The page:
Under the modern western biological definition, any organism that can display at least most of the following characteristics is considered to be living: movement, respiration, sensation, growth, reproduction, excretion and nutrition (feeding). Viruses are excluded under this classification system since they are really only capable of reproduction (and even that completely depends on a host cell).
However, this approach may not tally with the biblical definition of life. And if the Bible defines ‘life’ differently from modern biology, then arguments against the notion of ‘no death before the Fall’ that presuppose the modern biological definition of ‘life’ are invalid because they are anachronistic. Thus, as with all matters; in our quest to define what ‘life’ is, we must ground our thinking in God’s Word.
The life principle
The biblical answer to the question of life and non-life can be found in that foundational document: the book of Genesis. There, it is tied intrinsically to the Hebrew word nephesh (נפש), meaning ‘living being’ or ‘soul’. We can therefore understand that if nephesh defines life, then only the nephesh creatures are subject to death as a result of the Fall.4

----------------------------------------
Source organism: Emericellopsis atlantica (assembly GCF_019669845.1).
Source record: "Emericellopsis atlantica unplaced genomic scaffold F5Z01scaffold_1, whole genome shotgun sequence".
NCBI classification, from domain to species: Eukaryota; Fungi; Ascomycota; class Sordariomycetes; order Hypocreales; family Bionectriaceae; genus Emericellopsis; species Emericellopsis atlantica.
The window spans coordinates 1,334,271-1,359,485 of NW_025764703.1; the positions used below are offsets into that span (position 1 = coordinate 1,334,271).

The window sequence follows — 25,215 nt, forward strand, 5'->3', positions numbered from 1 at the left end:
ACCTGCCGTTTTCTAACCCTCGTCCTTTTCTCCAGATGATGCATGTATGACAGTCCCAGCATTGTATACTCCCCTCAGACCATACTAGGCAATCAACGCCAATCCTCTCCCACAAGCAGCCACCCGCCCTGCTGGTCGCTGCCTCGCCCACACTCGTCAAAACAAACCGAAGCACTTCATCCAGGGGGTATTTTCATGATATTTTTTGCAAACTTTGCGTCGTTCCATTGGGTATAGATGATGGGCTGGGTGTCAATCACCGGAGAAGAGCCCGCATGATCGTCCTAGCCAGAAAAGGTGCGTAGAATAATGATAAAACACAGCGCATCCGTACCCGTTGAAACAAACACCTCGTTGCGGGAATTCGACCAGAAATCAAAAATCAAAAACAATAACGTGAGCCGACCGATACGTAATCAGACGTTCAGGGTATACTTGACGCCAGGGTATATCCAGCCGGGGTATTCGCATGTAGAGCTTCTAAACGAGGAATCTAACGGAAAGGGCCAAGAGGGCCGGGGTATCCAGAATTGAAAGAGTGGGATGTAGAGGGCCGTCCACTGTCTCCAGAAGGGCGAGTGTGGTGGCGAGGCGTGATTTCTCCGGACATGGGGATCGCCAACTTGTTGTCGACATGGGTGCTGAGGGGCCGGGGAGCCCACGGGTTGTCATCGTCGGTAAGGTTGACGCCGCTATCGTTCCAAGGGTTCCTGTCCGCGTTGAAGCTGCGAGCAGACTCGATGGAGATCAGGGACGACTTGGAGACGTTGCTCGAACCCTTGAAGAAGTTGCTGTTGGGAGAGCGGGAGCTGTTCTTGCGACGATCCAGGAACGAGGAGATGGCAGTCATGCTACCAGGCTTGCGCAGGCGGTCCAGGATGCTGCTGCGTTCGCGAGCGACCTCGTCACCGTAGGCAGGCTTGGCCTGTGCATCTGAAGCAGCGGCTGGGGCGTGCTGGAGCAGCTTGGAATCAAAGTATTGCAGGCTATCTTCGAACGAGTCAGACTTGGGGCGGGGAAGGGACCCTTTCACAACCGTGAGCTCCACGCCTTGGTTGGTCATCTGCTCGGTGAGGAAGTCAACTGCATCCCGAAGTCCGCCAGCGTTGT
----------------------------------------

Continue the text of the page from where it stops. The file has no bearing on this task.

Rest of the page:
The word conveys a sense of a ‘breathing creature’. It is used throughout the Old Testament to also convey a sense of ‘emotions’, ‘feelings’ and ‘consciousness’.5,6
This is similar yet subtly different from the Hebrew ruach (רוח, e.g. Genesis 1:2) meaning ‘spirit’—which also carries a sense of ‘wind’ or ‘breath [of life]’ and is also used on occasion in reference to animals.7
Animals (in the everyday sense of the word) and humans both possess this life quality.8
Most often, the word nephesh is combined with another in the form nephesh chayyāh (נפש חיה), from chay meaning life (modern Israelis toast lechayyim, meaning ‘to life’). This is normally translated as ‘living creatures’ when referring to animals (e.g. Genesis 1:20), and ‘living soul’ when referring to man (e.g. Genesis 2:7).9
The two main areas in Genesis where the word nephesh appears with particular frequency are the creation of the animals and man (Genesis 1 and 2), and the description of the animals taken aboard the ark (Genesis 6 and 7). In both places the term is used in conjunction with defining specific groups of organisms: one deals with the impartation or inclusion of this life principle as the organisms are created; the other addresses the preservation of certain organisms and the watery destruction of others.